Van Noy Enjoys BYU Camp

It was a star-studded camp at BYU on Friday with many top LDS prospects from across the country putting their abilities on display in front of BYU coaches.

Coming out from Reno, California is McQueen High School star Kyle Van Noy, who not only enjoyed the camp but also got the chance to meet many top LDS athletes being recruited by the Cougar coaching staff.

"It was cool and I had a great experience at BYU," said Van Noy on Friday after the camp. "I got the chance to meet Jake Heaps from Skyline High School in Washington. He threw to me today and that kid is good. He's a special player for how young he is. I mean, he threw a perfect ball right on target, so it was really nice having a good quarterback throw to you. So, I got the chance to play wide receiver and run a couple of routes. It was fun."

Van Noy, who was told by the Cougar coaching staff that he has the option of playing which position he would like, also got a chance on the defensive side of the ball.

"I also got a chance to play outside linebacker and play some defense against some tight ends," said Van Noy. "I went against a kid named Richard [Wilson] who just got offered by Miami, which is cool. He's a pretty special kid too. I had to guard him and he got me once. I didn't think he was very good until I had to guard him. His routes are pretty good."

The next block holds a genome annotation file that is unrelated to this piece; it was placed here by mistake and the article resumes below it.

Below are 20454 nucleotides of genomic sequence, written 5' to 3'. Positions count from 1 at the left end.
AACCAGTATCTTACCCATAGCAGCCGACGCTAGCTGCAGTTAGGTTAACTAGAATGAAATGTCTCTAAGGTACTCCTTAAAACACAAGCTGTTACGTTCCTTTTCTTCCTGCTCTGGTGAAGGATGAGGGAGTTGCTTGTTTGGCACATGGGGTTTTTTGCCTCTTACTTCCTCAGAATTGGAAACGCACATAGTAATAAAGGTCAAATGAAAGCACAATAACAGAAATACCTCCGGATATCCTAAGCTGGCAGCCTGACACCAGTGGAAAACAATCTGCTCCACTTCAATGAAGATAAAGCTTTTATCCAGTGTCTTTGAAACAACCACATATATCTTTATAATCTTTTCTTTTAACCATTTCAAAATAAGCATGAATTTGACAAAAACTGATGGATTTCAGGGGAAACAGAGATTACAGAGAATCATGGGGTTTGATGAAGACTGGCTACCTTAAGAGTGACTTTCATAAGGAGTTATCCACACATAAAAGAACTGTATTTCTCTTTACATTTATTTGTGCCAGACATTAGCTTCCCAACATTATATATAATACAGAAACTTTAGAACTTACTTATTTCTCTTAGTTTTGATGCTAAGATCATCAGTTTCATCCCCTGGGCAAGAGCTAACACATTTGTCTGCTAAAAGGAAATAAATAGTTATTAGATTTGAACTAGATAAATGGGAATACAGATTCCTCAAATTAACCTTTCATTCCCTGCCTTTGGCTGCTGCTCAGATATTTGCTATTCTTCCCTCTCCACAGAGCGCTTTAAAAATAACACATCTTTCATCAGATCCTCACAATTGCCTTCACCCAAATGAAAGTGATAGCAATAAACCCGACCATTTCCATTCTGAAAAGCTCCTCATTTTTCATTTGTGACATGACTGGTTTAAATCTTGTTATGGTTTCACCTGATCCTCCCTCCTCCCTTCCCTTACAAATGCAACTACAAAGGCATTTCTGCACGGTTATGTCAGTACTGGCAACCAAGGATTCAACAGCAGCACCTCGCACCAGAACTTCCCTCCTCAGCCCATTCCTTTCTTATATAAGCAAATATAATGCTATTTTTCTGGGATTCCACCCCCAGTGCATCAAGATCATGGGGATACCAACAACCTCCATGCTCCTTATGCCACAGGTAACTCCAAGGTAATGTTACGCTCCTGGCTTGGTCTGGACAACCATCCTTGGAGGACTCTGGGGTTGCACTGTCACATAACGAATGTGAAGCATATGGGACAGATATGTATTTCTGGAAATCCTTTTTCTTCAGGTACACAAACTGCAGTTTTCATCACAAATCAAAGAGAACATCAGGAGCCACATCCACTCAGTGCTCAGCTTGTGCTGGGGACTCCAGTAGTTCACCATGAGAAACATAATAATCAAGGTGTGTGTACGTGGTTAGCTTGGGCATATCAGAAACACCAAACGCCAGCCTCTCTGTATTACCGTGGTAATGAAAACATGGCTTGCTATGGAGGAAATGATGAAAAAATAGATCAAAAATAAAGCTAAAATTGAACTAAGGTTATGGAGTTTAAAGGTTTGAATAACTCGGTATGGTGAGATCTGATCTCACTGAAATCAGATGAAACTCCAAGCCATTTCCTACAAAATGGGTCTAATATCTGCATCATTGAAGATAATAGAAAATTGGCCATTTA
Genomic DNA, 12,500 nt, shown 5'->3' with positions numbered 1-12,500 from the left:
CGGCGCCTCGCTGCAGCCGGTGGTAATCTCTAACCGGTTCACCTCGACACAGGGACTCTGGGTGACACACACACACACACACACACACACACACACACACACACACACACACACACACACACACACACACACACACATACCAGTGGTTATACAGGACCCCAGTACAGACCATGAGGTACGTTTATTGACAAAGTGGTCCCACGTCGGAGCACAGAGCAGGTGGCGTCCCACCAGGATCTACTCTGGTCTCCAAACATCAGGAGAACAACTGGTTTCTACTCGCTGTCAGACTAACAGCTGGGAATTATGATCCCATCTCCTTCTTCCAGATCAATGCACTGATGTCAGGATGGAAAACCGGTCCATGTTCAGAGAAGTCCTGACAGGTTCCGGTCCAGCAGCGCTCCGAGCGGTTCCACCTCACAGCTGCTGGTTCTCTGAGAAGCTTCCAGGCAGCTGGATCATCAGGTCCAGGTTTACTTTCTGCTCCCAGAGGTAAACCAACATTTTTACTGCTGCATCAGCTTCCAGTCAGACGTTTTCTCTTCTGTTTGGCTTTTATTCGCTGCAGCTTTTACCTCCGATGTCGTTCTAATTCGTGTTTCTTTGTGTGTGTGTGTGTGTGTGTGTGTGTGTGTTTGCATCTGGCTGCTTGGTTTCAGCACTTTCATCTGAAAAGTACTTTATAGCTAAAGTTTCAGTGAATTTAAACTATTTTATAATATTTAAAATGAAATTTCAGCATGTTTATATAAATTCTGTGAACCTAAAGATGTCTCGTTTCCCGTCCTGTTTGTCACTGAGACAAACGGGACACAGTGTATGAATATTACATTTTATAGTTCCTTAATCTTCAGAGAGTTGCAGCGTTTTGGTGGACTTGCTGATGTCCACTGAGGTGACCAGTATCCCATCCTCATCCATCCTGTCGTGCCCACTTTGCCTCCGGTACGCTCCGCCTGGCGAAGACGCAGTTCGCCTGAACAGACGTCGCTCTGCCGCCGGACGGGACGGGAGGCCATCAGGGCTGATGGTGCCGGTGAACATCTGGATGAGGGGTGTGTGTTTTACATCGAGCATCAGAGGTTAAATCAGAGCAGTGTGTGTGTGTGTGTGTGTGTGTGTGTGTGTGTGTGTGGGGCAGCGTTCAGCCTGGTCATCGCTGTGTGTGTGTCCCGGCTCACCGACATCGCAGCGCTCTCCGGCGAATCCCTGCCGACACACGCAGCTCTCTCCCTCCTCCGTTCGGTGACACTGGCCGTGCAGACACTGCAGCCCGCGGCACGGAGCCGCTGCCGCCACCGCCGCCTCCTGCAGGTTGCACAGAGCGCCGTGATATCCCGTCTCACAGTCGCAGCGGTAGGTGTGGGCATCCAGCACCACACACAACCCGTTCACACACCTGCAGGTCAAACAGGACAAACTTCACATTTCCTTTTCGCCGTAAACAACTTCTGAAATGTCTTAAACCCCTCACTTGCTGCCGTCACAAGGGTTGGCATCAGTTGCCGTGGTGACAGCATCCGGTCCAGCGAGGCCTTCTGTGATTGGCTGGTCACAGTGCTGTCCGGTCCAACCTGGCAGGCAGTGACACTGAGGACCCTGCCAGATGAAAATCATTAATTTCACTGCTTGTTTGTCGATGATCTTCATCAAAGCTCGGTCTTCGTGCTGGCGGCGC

Amidst the noise and excitement of the camp activities, Van Noy had the chance to talk briefly with Coach Mendenhall.

"He wasn't trying to tell me that I should go to BYU," said Van Noy. "He just talked to me like a normal coach. He gave me some guidance on making a decision, which was cool."

Van Noy has been to Nevada's and UNLV's campuses already, but the experience he had at BYU was unique.

"All the coaches at BYU are like family, you know," said Van Noy. "They all value the same type of things and it's not just about football. They place an emphasis on the person and living a good life. That's the big difference, whereas the coaches [elsewhere] just care about football. The coaches at BYU focus on life and football."

The integration of principles that are based on faith, service and personal development is an aspect of BYU's program that has caught Van Noy's attention.

"Coach Mendenhall is an inspiring person," said Van Noy. "[How] he's changed that program around in the way he has is unbelievable. They said what he did was not possible, but he just proved everybody wrong. That's a slap in the face right there. They shouldn't be judging and they were and got slapped in the face for it."

Van Noy said he feels that if someone plays football at BYU, they play for more than just a uniform color or school. Rather, they play for the values, principles and people affiliated with the university.

"I mean, where I live everybody is a hater," Van Noy said. "I mean, you have haters everywhere, but at BYU you don't just play for yourself. You play for something greater. You also play for your brothers, and that's one of their mottos. You play for your band of brothers because they are brothers. Their motto this year is ‘A Quest for Perfection,' so they're getting ready to go."

While on campus, Van Noy was able to speak with BYU outside linebacker Vic So'oto to get a feel from a player's perspective of what BYU is like.